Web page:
In addition to masterfully integrating Edwards’s theology of glory with the practical aspects of the Christian life, Lucas offers two useful appendices. Displaying the breadth of his own reading, Lucas first offers the novice an annotated bibliography of the most important of Edwards’s works and the secondary literature necessary to understand those works. Lucas offers an excellent chapter along these same lines in The Legacy of Jonathan Edwards (pp. 228–47). The second draws upon both aspects of Lucas’s vocational life, the pastor and the professor, and seeks to guide would-be undershepherds into the vital area of the minister’s spiritual formation as Edwards saw it. Here Lucas summarizes the lessons Edwards learned during his ministerial youth, lessons about “how we as Christians and particularly as ministers of the gospel should live for God’s glory” (p. 209).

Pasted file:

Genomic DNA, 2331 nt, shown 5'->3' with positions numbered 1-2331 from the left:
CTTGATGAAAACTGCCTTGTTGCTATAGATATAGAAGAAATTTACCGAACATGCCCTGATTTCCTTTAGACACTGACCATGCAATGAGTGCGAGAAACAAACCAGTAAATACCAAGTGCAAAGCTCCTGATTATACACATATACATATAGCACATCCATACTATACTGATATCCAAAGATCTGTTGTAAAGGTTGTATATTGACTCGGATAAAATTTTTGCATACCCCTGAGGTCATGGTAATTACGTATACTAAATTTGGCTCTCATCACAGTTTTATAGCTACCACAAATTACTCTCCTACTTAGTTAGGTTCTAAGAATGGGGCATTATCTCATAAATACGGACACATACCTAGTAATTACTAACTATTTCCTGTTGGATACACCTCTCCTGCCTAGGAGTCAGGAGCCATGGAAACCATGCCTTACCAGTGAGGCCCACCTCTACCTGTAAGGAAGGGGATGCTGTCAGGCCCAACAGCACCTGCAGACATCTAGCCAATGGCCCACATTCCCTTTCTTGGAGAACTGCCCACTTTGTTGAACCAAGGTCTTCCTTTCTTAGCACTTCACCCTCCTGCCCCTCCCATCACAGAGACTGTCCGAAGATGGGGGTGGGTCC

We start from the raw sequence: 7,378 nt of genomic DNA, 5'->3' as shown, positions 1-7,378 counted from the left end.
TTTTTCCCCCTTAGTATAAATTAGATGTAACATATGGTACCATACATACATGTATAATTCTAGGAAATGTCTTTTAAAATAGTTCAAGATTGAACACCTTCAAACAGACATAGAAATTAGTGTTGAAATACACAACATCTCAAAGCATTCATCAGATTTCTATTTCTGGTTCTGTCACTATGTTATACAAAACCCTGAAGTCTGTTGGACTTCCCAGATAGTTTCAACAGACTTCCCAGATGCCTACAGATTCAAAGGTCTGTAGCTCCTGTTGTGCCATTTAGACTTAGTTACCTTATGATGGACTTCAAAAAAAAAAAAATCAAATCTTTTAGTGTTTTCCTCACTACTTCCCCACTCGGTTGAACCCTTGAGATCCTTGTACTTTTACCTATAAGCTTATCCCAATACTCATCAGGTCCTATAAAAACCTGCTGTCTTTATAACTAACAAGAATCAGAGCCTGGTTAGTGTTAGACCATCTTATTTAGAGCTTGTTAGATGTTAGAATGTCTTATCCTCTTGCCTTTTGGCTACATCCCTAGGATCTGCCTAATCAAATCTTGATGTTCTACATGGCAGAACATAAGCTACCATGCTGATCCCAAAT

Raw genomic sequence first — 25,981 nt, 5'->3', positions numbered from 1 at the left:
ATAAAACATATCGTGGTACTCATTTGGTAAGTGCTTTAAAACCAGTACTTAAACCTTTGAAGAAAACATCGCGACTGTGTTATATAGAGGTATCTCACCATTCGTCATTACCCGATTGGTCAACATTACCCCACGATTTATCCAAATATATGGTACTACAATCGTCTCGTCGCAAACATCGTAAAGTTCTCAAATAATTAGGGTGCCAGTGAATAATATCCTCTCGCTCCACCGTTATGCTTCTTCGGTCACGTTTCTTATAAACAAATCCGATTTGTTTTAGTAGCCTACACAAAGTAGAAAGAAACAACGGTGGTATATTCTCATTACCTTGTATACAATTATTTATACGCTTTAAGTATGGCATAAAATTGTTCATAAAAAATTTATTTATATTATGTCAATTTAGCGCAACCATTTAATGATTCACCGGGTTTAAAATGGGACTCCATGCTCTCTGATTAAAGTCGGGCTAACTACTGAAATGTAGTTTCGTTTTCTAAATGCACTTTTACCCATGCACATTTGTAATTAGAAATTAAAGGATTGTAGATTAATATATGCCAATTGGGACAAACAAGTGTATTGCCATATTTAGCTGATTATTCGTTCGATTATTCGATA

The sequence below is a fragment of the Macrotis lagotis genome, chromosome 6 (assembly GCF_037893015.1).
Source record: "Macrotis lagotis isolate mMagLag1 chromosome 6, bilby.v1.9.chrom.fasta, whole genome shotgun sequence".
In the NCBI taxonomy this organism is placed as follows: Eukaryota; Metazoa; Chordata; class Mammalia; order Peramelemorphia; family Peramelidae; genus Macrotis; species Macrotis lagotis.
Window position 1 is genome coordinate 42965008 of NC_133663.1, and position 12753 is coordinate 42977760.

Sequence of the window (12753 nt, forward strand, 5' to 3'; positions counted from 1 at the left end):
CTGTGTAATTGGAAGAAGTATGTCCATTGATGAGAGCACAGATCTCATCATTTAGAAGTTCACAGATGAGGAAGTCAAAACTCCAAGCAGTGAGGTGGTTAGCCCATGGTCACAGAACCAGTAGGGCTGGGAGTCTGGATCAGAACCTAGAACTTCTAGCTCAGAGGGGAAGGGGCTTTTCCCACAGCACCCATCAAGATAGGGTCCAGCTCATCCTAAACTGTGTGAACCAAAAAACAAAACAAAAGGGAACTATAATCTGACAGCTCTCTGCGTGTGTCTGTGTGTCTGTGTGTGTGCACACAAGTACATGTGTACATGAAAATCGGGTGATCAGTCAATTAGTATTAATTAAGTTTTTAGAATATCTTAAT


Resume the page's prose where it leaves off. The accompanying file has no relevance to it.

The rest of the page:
There is much to commend Sean Lucas’s latest work, God’s Grand Design. Excellent writing and thoroughness are the hallmarks of this exceptional volume. While any reader interested in Edwards or the Christian life might enjoy this book, in the hands of the right reader it becomes a shining example of what the academy can do for the church when it turns the eyes of God’s people toward the glory of God’s work in redemptive history that “they might participate and communicate in the eternal happiness of God” (p. 27).